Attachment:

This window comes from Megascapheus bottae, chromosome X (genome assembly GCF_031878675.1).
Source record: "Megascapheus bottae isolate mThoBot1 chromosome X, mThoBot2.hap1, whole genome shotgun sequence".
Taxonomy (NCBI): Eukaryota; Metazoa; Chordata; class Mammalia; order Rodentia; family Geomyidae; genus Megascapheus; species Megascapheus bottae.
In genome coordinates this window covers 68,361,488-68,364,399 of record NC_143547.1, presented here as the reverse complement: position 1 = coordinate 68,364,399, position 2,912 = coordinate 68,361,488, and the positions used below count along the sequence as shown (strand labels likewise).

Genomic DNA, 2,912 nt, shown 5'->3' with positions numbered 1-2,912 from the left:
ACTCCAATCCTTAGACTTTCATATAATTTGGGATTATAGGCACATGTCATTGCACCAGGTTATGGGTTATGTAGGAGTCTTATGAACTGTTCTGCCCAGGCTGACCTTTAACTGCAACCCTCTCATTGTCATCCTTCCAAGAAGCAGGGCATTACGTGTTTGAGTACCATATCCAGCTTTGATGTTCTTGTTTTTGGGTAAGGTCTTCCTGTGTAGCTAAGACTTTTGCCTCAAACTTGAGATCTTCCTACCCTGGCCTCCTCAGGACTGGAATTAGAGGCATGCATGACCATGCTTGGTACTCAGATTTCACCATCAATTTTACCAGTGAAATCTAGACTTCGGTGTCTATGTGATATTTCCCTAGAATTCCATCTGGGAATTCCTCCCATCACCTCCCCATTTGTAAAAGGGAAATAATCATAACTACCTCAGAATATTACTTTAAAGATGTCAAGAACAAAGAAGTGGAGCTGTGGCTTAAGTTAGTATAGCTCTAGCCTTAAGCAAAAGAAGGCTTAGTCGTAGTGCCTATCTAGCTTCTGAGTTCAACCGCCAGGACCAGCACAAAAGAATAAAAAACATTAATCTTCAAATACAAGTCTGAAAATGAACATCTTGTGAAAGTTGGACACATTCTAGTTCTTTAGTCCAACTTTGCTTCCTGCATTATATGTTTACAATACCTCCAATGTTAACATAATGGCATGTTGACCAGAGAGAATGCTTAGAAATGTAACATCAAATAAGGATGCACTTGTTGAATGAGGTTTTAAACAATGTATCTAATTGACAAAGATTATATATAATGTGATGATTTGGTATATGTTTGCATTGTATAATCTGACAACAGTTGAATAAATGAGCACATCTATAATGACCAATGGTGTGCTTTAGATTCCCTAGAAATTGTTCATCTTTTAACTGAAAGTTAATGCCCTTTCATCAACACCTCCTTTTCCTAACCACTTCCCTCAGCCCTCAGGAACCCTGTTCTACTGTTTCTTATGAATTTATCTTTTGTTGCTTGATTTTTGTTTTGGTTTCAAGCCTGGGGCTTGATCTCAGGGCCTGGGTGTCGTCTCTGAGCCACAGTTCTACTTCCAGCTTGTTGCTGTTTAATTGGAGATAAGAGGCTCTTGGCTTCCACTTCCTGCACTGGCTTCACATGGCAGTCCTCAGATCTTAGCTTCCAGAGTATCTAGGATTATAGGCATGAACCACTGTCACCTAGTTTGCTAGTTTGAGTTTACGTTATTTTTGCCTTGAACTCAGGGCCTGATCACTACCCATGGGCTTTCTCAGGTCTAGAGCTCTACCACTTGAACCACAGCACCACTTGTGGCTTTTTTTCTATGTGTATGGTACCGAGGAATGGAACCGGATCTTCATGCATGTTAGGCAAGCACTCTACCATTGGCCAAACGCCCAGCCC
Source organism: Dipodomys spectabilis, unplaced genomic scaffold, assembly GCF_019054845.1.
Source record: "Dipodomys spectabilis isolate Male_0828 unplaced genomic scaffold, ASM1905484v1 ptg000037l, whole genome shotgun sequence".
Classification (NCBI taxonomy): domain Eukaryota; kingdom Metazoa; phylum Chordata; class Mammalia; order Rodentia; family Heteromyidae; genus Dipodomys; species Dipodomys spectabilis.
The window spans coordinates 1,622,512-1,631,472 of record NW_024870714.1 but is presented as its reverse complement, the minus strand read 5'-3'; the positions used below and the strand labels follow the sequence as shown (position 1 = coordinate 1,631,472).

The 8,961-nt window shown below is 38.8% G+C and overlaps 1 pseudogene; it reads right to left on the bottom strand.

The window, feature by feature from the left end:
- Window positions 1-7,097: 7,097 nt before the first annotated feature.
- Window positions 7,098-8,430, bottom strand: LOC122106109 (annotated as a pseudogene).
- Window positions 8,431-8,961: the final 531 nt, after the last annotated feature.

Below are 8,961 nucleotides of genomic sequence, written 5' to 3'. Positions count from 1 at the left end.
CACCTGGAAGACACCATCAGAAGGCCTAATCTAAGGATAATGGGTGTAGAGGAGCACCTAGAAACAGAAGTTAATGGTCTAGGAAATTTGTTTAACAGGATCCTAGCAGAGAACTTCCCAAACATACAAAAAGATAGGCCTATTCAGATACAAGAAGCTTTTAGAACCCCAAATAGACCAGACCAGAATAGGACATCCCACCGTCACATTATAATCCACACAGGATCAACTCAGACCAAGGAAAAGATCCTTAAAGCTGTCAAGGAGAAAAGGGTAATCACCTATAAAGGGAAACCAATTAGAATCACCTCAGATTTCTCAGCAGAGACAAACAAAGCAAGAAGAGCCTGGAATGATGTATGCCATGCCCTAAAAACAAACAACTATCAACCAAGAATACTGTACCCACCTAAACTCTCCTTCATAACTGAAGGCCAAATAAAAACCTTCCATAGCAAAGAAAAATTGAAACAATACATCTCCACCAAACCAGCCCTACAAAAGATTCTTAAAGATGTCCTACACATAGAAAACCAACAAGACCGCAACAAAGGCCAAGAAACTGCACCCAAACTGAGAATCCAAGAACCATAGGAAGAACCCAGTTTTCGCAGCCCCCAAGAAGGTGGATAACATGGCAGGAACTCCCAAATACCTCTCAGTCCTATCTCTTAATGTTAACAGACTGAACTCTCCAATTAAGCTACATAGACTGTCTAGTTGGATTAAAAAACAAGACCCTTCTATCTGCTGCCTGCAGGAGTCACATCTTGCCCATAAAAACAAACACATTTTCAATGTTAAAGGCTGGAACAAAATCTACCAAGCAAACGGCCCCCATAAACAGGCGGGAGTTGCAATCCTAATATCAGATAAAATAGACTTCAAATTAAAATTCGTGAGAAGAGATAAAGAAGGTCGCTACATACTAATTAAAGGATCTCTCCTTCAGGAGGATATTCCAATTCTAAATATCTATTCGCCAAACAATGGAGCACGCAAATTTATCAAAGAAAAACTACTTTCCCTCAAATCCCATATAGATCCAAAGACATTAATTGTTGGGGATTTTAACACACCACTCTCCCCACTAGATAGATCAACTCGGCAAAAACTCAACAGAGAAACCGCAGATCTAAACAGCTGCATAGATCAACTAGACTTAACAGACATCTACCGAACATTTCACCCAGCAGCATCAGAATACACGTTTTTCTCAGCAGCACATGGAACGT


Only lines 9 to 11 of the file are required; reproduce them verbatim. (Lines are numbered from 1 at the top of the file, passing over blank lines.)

Classification (NCBI taxonomy): domain Eukaryota; kingdom Metazoa; phylum Chordata; class Mammalia; order Rodentia; family Heteromyidae; genus Dipodomys; species Dipodomys spectabilis.
The window spans coordinates 1,622,512-1,631,472 of record NW_024870714.1 but is presented as its reverse complement, the minus strand read 5'-3'; the positions used below and the strand labels follow the sequence as shown (position 1 = coordinate 1,631,472).

The 8,961-nt window shown below is 38.8% G+C and overlaps 1 pseudogene; it reads right to left on the bottom strand.